Disease management programs (DMPs) are complex interventions, and, like all medical interventions, they should undergo adequate scientific evaluation before being widely implemented into healthcare services, in order to find out their positive and negative effects and bear these in mind when treating patients. As the patients who are accepted into a DMP differ from those who cannot participate in these programs for whatever reason owing to legal regulations alone, a reliable evaluation of the DMP effects can be done only by means of a prospective randomized controlled trial (RCT). Unfortunately, and in spite of existing concepts and study protocols, it was not possible for those responsible to shape the introduction of DMPs in 2002 in such a way that they were accompanied by such a valid evaluation. Linder et al attempt to use the methodological concept of the propensity score approach in order to describe the effects of the T2DM (1). In this, they were unsuccessful because the comparison parameters are not fairly distributed between the intervention group and the control group. The method of retrospective control group formation is subject to the so called sponsor bias, in which the results of a study are distorted, consciously or unconsciously, into the direction desired by the sponsor (2). Since a prospective evaluation of DMPs in the setting of an RCT is unlikely, future evaluations of DMPs will also have to apply methods that are prone to distortion. In order to minimize “sponsor bias,” such evaluations should be organized jointly by health insurers that are interested in a “positive” result and health insurers that are interested in a “negative result” and conducted by an independent body.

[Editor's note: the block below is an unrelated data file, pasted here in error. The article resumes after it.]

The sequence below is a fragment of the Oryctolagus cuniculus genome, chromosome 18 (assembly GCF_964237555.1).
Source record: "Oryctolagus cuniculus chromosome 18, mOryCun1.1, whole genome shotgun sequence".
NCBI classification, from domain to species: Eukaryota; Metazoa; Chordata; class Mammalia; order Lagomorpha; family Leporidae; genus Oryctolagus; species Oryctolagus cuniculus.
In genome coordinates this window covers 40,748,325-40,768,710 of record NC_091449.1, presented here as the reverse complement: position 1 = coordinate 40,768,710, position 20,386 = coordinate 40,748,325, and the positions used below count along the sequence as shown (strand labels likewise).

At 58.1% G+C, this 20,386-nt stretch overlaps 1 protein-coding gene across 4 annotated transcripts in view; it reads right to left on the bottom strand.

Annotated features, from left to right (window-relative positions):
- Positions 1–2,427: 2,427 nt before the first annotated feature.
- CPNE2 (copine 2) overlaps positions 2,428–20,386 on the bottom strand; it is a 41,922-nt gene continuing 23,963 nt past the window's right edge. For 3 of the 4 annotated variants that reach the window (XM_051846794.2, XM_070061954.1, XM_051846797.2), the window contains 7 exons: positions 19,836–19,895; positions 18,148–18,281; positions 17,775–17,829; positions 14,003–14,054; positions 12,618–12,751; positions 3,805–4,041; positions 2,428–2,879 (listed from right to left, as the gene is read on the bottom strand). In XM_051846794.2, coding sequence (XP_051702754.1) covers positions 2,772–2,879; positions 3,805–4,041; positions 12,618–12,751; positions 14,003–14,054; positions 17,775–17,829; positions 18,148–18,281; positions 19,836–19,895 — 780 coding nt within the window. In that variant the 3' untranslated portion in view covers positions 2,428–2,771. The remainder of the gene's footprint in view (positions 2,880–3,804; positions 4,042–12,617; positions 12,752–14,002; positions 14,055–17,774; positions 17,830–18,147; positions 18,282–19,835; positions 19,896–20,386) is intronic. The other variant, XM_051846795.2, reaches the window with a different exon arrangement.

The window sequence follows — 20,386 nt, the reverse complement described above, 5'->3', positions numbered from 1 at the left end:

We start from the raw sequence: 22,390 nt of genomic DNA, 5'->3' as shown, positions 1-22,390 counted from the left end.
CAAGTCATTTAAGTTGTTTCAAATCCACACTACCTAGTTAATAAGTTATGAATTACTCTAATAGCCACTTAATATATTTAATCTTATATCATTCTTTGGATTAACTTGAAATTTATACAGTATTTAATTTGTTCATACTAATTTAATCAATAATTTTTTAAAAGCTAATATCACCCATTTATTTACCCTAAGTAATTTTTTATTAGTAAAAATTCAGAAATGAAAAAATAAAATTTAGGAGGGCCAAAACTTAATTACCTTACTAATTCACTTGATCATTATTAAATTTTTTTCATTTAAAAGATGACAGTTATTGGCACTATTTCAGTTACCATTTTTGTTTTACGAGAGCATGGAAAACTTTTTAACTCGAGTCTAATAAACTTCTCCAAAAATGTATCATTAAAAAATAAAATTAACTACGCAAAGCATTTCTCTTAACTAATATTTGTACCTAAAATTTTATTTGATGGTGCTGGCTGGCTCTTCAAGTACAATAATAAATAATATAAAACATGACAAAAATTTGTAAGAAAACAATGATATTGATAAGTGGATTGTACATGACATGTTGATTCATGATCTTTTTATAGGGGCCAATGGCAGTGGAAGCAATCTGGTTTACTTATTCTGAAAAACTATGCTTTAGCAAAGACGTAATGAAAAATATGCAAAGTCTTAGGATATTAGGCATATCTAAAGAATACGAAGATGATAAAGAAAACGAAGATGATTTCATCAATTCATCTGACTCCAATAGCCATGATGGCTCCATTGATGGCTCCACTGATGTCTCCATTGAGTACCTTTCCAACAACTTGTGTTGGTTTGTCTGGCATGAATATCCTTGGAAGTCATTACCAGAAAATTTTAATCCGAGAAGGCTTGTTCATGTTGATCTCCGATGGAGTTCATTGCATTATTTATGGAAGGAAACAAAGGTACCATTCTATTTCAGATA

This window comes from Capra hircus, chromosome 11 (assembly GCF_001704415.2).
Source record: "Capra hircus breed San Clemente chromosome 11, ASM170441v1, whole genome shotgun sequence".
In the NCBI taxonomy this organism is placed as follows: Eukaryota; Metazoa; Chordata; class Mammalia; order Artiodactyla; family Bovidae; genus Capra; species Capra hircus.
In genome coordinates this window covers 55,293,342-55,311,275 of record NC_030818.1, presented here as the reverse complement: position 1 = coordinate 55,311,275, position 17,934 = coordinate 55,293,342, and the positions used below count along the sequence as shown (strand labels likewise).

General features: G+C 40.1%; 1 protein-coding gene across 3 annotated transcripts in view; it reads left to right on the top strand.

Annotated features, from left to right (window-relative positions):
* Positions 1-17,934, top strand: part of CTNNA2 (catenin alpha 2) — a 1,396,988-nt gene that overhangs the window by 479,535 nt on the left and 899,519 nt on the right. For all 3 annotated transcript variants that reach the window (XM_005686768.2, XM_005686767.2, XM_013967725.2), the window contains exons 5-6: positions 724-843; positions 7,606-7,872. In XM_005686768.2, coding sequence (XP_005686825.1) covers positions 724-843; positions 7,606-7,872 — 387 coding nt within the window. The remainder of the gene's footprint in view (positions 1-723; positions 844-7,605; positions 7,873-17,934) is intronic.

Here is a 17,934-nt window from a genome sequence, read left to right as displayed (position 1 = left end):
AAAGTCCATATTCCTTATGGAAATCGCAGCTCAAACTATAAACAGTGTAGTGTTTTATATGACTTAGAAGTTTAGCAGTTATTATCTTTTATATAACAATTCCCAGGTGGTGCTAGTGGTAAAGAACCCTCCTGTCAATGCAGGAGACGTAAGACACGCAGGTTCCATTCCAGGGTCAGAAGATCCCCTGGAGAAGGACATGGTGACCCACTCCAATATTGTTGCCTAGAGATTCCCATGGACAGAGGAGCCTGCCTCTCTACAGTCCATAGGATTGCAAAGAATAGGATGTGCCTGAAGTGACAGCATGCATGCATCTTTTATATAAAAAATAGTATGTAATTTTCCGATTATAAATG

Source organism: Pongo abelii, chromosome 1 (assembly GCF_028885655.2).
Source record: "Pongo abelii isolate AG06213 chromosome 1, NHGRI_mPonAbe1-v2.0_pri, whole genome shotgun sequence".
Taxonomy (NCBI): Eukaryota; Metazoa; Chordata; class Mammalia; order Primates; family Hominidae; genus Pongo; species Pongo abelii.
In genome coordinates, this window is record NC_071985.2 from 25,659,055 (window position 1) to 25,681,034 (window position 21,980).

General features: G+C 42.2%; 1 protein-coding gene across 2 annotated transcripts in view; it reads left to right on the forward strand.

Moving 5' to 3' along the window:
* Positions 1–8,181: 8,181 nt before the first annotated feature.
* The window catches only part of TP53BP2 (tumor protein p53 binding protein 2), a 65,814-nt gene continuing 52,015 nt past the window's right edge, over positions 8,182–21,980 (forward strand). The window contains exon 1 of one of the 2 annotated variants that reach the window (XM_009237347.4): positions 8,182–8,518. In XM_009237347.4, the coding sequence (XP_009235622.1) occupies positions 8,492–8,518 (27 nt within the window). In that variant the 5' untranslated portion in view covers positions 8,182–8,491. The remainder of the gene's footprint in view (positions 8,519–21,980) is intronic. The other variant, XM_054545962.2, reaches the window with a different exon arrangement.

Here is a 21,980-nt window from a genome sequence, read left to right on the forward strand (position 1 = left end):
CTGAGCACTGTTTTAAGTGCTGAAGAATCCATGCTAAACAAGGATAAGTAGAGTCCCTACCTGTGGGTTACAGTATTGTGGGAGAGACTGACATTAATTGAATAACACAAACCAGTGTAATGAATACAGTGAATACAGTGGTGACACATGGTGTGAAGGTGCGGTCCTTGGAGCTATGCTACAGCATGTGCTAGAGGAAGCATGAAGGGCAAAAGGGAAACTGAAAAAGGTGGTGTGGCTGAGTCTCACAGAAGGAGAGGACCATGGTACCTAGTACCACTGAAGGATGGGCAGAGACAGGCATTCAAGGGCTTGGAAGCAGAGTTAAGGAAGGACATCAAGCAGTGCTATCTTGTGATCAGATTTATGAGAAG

Prof. Dr. med. Peter T. Sawicki
Institut für Gesundheitsökonomie und klinische Epidemiologie (IGKE), Köln
Conflict of interest statement
Professor Sawicki was involved in the development of the T2DM and in setting out the RCT study protocol.
|1.||Linder R, Ahrens S, Köppel D, Heilmann T, Verheyen F: The benefit and efficiency of the disease management program for type 2 diabetes. Dtsch Arztebl Int 2011; 108(10): 155–62. VOLLTEXT|
|2.||Bekelman JE, MPhil YL, Gross CP: Scope and impact of financial conflicts of interest in biomedical research. JAMA 2003, 289: 454–65. CrossRef MEDLINE|